Publisher HarperCollins will stop selling a book written by Monica Crowley, a member of Donald Trump’s national security team, after a CNN investigation found numerous instances of plagiarism.
“The book, which has reached the end of its natural sales cycle, will no longer be offered for purchase until such time as the author has the opportunity to source and revise the material,” HarperCollins said in a statement to CNN’s KFile.
The CNN review found at least 50 examples of alleged plagiarism in her book “What The (Bleep) Just Happened” from a number of sources, including the copying with minor changes of news articles, other columnists, Wikipedia, among a few. Crowley’s New York Times bestseller does not contain attributions of any kind.
The Trump Transition team did not immediately respond to TheWrap’s request for comment.
The examples show lifted sections of articles written by well-known conservatives like Karl Rove, Andrew McCarthy and Michelle Malkin, along with copied portions of stories originally published by the Associated Press, Politico and The New York Times.
Prior to her appointment to Trump’s administration as the senior director of strategic communications for the National Security Council, Crowley was a Fox New contributor and right-leaning radio host.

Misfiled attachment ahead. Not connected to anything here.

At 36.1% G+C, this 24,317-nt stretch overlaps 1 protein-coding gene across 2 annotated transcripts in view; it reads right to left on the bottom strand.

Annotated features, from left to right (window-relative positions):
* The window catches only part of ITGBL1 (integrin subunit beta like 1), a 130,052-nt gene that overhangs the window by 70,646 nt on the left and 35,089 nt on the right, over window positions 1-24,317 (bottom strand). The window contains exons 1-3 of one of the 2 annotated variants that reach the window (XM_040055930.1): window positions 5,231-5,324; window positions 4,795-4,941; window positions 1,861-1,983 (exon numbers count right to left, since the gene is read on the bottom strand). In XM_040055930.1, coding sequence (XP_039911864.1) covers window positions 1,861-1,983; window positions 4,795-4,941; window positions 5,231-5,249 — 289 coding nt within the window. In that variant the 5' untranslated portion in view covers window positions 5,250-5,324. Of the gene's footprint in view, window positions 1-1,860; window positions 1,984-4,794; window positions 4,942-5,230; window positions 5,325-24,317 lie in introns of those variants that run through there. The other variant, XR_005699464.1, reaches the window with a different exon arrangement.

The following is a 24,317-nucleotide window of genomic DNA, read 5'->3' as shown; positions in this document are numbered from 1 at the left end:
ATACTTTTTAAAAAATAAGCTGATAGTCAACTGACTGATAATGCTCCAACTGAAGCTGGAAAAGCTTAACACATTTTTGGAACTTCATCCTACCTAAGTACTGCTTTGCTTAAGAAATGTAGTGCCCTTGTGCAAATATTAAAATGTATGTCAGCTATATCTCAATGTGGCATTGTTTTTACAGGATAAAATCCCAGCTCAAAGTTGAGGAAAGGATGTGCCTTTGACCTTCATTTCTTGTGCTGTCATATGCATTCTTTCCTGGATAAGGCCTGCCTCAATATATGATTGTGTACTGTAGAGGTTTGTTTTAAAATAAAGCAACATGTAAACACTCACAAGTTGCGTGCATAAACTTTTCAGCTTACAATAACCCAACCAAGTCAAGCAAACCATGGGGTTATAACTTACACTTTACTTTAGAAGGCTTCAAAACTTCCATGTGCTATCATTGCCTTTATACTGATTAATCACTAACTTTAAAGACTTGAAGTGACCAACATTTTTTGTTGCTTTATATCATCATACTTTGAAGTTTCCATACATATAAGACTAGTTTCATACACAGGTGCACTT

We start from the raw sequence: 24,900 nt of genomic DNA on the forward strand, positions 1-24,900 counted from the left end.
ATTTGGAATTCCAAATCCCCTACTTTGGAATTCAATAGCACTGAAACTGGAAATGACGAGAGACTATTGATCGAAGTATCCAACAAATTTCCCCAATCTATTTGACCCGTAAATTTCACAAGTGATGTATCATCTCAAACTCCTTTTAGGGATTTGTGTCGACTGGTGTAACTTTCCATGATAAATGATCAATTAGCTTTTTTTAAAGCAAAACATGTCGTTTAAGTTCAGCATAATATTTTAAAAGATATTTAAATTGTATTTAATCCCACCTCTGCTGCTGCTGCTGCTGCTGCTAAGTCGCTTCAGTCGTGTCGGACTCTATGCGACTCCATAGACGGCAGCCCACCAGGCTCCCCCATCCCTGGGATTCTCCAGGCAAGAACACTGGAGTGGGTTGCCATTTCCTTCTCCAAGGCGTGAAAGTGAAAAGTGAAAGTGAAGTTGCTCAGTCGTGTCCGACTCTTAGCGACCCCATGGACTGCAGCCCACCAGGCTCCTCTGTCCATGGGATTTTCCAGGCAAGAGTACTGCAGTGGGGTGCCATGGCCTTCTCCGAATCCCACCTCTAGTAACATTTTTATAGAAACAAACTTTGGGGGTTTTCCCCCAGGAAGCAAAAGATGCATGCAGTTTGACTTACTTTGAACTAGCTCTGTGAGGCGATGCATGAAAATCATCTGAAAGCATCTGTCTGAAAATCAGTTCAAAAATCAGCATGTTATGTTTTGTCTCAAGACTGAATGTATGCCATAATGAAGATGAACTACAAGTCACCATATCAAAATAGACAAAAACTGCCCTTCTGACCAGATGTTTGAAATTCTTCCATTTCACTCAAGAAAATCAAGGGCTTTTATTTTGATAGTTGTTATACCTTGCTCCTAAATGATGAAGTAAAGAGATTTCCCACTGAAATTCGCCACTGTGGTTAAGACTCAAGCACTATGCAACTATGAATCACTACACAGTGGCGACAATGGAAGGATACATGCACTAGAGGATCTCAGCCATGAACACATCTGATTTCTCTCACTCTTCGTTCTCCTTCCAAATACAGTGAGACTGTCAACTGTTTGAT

Prior to the book being pulled from stores, the Trump transition defended Crowley and issued a statement in which they blamed the citing of the illegal activity as nothing more than a politically motivated distraction: “Monica’s exceptional insight and thoughtful work on how to turn this country around is exactly why she will be serving in the Administration. HarperCollins–one of the largest and most respected publishers in the world–published her book which has become a national best-seller. Any attempt to discredit Monica is nothing more than a politically motivated attack that seeks to distract from the real issues facing this country.”
This isn’t the first time Crowley has been accused of plagiarism. In 1999, when Crowley was Richard Nixon’s former editorial adviser and research consultant, the Wall Street Journal noted:
“There are striking similarities in phraseology between ‘The Day Richard Nixon Said Goodbye,’ an editorial feature Monday by Monica Crowley, and a 1988 article by Paul Johnson in Commentary magazine … Had we known of the parallels, we would not have published the article.”